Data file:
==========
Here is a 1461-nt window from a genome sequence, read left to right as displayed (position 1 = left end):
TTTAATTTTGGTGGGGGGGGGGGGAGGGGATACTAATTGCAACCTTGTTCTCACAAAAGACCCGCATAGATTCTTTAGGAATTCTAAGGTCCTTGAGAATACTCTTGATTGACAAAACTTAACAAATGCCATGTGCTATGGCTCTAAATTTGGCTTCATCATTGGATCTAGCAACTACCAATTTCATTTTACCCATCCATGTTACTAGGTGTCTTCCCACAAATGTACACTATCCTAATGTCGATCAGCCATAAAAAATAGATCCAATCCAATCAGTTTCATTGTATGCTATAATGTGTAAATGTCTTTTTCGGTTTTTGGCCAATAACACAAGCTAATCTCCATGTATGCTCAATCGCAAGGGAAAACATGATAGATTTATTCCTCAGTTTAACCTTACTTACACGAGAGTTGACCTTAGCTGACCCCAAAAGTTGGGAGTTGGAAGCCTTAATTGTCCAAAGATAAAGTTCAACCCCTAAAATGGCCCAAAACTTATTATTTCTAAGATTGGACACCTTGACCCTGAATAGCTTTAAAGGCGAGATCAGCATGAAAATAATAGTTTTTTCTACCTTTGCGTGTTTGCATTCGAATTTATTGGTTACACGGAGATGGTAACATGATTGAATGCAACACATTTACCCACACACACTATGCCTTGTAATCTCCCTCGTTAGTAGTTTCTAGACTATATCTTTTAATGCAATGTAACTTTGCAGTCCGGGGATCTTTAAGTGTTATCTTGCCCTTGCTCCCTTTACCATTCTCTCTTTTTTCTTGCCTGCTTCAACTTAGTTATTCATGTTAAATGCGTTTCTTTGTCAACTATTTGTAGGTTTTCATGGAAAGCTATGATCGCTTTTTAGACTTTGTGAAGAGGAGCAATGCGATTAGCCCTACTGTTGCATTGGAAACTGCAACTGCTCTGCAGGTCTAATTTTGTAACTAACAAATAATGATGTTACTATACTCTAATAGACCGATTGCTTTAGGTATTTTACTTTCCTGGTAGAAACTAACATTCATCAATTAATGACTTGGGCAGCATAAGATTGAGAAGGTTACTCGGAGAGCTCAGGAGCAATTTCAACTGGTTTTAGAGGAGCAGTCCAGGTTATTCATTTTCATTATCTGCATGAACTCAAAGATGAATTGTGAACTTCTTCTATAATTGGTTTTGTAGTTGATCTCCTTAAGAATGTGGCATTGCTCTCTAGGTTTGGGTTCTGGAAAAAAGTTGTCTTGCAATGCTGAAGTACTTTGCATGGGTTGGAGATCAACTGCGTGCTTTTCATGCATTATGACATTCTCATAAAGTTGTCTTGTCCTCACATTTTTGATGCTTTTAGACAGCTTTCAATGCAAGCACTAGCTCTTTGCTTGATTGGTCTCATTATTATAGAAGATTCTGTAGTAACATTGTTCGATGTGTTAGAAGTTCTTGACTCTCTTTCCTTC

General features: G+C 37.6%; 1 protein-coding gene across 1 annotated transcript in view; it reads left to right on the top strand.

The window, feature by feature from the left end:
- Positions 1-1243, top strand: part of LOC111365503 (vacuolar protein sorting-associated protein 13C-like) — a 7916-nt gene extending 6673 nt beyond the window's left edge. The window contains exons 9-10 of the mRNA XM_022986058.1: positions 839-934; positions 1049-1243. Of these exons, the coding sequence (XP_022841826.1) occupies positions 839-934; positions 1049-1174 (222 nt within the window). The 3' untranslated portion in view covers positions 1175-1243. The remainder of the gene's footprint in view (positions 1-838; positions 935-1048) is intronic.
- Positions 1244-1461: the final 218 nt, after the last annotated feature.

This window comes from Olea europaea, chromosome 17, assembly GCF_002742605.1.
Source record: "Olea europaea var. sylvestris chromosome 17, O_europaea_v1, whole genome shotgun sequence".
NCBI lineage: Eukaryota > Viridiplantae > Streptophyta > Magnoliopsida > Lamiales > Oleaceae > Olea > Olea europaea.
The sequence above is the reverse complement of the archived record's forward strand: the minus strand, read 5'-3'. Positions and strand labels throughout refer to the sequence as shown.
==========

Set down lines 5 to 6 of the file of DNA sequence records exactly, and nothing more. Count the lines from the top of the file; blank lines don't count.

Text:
- Positions 1-1243, top strand: part of LOC111365503 (vacuolar protein sorting-associated protein 13C-like) — a 7916-nt gene extending 6673 nt beyond the window's left edge. The window contains exons 9-10 of the mRNA XM_022986058.1: positions 839-934; positions 1049-1243. Of these exons, the coding sequence (XP_022841826.1) occupies positions 839-934; positions 1049-1174 (222 nt within the window). The 3' untranslated portion in view covers positions 1175-1243. The remainder of the gene's footprint in view (positions 1-838; positions 935-1048) is intronic.
- Positions 1244-1461: the final 218 nt, after the last annotated feature.